For weeks, Labor Prime Minister Julia Gillard and treasurer Wayne Swan have focused on one thing: using the coming federal budget to prove that they are “good economic managers”.
But good managers for who?
The Labor government is determined to deliver a surplus and cut public debt at the cost of more public sector jobs, services and cuts even to the meagre welfare support for single parents.
This, explained Gillard in her April 19 speech to the Western Australian Chamber of Commerce and the Western Australian Chamber of Minerals and Energy, was so that the government can build up reserves so that they can, if need be, bail out big business again, just like Labor did when the great financial crisis first hit. The budget is set to deliver more tax cuts for the rich and continue the billions of dollars in corporate subsidies for the biggest polluters.
When Labor politicians proudly boast they are “fiscal conservatives”, this is what they mean.
But Gillard had to acknowledge a growing disconnect between all this talk of the current economic “good times” and the reality faced by pensioners and workers outside the mining sector.
The bigger part of our famously “two-speed economy” is, according to the latest Reserve Bank statement, “subdued, and investment intentions in the non-mining sector remain weak”.
The expected budget cuts will increase the pain for most people, yet the politicians call this “good economic management”.
If we had a government prepared to deliver good economic management in the common interest — instead of the interests of the tiny super-rich minority — we would probably see a budget that significantly raised public borrowing to invest billions of dollars in a transition to 100% renewable energy.
Beyond Zero Emissions has estimated that about $37 billion a year is needed for investment in large-scale solar power and wind generation over the next 10 years.
Some of that could be obtained by slashing corporate subsidies and tax breaks for the rich. State and federal governments pay an estimated $12 billion a year in subsidies to the fossil fuel industry. Generous superannuation tax breaks for the richest 12% cost $7 billion a year.
Billions more a year could be saved if Australia did not buy the expensive submarines, warplanes and other military resources that maintain its offensive capacity to attack and occupy other countries.
But “good economic management” for the majority would also require serious investment in repairing the public health, education, housing and welfare systems that are in tatters after decades of conservative neoliberal vandalism by ALP and Liberal-National governments.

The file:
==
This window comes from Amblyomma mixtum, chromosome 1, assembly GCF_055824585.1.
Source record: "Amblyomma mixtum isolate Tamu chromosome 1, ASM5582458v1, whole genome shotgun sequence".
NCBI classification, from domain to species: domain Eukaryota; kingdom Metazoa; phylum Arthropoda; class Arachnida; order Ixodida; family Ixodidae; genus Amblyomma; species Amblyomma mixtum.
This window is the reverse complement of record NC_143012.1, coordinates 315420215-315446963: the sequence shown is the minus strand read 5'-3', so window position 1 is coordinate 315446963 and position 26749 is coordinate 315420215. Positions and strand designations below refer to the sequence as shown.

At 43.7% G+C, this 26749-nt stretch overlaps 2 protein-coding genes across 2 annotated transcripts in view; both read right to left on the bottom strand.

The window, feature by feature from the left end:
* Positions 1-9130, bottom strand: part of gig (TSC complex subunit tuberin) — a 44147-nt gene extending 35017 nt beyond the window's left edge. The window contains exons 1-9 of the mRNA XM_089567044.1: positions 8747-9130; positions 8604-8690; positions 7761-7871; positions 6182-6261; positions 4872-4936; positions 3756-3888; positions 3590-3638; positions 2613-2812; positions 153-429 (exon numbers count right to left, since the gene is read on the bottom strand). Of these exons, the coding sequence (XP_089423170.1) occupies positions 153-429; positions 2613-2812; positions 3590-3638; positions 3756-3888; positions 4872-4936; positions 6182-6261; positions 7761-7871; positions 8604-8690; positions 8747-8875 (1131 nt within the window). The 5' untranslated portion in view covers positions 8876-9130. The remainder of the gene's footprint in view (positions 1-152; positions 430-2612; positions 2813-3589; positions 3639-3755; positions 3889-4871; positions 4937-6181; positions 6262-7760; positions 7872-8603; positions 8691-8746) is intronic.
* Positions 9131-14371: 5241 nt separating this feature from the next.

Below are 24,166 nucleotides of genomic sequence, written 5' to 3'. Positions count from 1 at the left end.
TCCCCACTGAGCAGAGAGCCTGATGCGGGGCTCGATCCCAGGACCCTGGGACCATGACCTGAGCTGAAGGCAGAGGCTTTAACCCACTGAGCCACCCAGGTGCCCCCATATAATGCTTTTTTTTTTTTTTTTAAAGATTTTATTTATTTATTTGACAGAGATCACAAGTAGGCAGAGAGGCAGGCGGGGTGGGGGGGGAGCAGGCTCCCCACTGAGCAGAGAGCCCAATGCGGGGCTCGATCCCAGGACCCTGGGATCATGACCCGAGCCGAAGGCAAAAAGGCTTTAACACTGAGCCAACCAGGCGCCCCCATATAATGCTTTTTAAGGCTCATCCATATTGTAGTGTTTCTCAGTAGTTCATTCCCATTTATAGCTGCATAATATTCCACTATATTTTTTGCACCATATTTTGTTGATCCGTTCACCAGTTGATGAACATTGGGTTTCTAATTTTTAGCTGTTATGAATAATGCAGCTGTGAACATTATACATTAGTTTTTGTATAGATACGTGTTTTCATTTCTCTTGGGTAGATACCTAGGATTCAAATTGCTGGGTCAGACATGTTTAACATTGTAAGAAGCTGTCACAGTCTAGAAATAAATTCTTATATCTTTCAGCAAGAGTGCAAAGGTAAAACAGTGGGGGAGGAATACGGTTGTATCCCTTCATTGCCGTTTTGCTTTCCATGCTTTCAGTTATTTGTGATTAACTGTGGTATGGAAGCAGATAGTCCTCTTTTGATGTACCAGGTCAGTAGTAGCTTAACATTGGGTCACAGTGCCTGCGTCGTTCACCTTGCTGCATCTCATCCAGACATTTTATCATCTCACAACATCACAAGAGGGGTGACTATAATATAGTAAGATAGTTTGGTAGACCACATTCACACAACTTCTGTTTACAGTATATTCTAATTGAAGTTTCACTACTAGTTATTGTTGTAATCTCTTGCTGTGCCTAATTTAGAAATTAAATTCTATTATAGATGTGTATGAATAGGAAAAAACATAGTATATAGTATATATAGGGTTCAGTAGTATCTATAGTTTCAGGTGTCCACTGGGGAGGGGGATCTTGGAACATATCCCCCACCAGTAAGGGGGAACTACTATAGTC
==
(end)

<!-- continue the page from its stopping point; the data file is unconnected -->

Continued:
Closing the shameful gap between Aboriginal and non-Aboriginal people also requires serious public investment.
A community and environment-first budget for 2012 would probably increase the public debt. A recent OECD report revealed that Australia has the lowest government debt of any of the 28 rich countries studied.
Gross government debt is a bit over 20% of GDP in Australia, compared with 49% in Sweden, 53% in Norway, 81% in Germany, almost 100% in the US and more than 200% in Japan.
Public social spending in Australia (16% of GDP) is also lower than the OECD average of 19.3%.
Capitalist economists often urge the public to compare the government budget to that of their own households. “You know that you cannot spend beyond your means,” they preach when they want to justify more cuts to public services and public sector jobs.
But out of the other side of their mouth their support the calls by retail moguls such as Harvey Norman to use our credit cards and go shopping for stuff we don’t need — for the “good of the economy”.
But if we take our own experience with our household budgets we know that there are good debts and bad debts. Borrowing to make a good investment for the future is fine if we can manage the repayments.
Collectively, we need to make a big investment in our common future. We can easily manage the repayments and, on top of that, these investments can create useful jobs for the hundreds of thousands who are unemployed even in this “economic boom”.
That’s the view at Green Left Weekly, an independent media project that campaigns for a community and environment-first future.
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